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The Death of Suburbia


margrace

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High-density cities, packing people like sardines into apt. buildings might be good for something, but its not good for the human psyche or soul; people should be free to pursue their dream.

There's no question that people must be free to decide for themselves what suits them. I'm not talking about packing people like sardines either. In two- or three-storey buildings with retail operations on the main floor, they're quite comfortably spaced. This is a model that existed for centuries until around the 1950s. What's bad for the psyche and soul, not to mention the pocketbook, personal safety, and the environment, is spending two hours a day commuting.

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High-density cities, packing people like sardines into apt. buildings might be good for something, but its not good for the human psyche or soul; people should be free to pursue their dream.

There's no question that people must be free to decide for themselves what suits them. I'm not talking about packing people like sardines either. In two- or three-storey buildings with retail operations on the main floor, they're quite comfortably spaced. This is a model that existed for centuries until around the 1950s. What's bad for the psyche and soul, not to mention the pocketbook, personal safety, and the environment, is spending two hours a day commuting.

True, I wouldn't do that either. However, I took the TTC daily to downtown Toronto, it took me 1 hour and 20 mins. to get to the office, 10 mins. less if I timed iit to get an express bus. If I drove (which I did if I had to stay for overtime) I could do it in 35 mins.

There were times then, when I would have appreciated living downtown, but not with kids. I can't imagine raising kids in downtown Toronto.

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Just reading in our local real estate paper. According to it, a person making 65K a year cannot afford to buy an apartment in greater Vancouver. The average detached house price is 658K and would require an income of 168K to buy one as a first time buyer. Suburbs are here to stay I think.

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Suburbs are here to stay I think.

Economies change, and the unsustainable eventually reveals itself for what it is. I like the idea of suburbs--I live in one myself--but I think they will have to become more independent and mixed-use so that people can live and work and go about getting their services in them without having to drive great distances. The idea of building large tracts of single-use single-family dwellings located far from necessary services was really kind of bizarre and ultimately created lifeless neighbourhoods, largely devoid of pedestrians. People just need to demand better from the developers that are building their houses for them.

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Just reading in our local real estate paper. According to it, a person making 65K a year cannot afford to buy an apartment in greater Vancouver. The average detached house price is 658K and would require an income of 168K to buy one as a first time buyer. Suburbs are here to stay I think.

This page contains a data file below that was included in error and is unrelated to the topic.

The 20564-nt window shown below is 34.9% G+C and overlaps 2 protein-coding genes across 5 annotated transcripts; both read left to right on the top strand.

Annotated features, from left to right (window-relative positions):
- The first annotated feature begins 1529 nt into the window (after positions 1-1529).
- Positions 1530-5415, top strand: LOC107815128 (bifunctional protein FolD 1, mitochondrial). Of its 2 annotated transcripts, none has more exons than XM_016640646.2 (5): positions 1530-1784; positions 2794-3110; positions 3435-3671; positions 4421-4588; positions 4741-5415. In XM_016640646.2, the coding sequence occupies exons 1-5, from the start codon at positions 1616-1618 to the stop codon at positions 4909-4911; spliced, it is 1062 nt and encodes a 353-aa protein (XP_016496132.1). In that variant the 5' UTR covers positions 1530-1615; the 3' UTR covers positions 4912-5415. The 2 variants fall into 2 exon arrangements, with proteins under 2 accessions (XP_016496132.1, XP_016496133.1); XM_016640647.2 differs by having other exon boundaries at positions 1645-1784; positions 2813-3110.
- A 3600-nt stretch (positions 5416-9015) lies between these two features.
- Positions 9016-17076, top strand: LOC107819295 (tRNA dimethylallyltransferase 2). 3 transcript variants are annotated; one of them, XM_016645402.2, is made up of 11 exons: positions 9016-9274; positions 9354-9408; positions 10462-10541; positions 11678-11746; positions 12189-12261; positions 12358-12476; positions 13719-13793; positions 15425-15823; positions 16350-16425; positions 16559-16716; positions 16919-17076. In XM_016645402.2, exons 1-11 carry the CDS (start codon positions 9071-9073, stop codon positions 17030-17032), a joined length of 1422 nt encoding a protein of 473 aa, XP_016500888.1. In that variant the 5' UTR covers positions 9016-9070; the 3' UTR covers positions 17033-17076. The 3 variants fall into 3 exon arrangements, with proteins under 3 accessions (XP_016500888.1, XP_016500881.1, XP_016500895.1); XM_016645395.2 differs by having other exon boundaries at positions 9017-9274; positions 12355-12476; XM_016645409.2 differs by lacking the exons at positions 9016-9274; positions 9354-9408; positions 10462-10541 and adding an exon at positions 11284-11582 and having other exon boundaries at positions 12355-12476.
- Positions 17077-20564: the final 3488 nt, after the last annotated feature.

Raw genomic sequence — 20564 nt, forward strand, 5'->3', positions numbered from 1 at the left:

Cities have to find a way to make it affordable to live. Some cities in the U.S. now have to bus people in from great distances to staff businesses.

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I would never live in an apartment or house which is close enough to the next house to spit in the window. I grew up free on 2000 acres and have had to settle for a quarter acre in town. Ideally I would have 5 acres of green space surrounding my house. But alas, I have to work and don't want to commute so I'll stay on the quarter acre for now...

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I would never live in an apartment or house which is close enough to the next house to spit in the window. I grew up free on 2000 acres and have had to settle for a quarter acre in town. Ideally I would have 5 acres of green space surrounding my house. But alas, I have to work and don't want to commute so I'll stay on the quarter acre for now...

Hopefully, the city won't intrude more and more out to farm land. In the east, there is almost no division between city and country anymore. It's all ex-urban and everyone is forced to use the same roads to get from place to place. You get the country traffic jam.

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Hopefully the only alternative to what we see as suburbia right now is not living "in cramped quarters in a filthy over populated dangerous city." There is surely a better way of mixing residential and commercial areas so that living in a suburb does not mean (for most people) that a car is a necessity to get to work, buy your groceries, etc.

In the suburbs of NYC that I live in, we have clean, efficient, reliable and reasonably priced trains to get us into New York City. Perhaps, for other centers, the use of HOV lanes that allow buses could create similar conditions, so we could have the best of both worlds, i.e. use of cars on weekends, mass transit/walking during the week.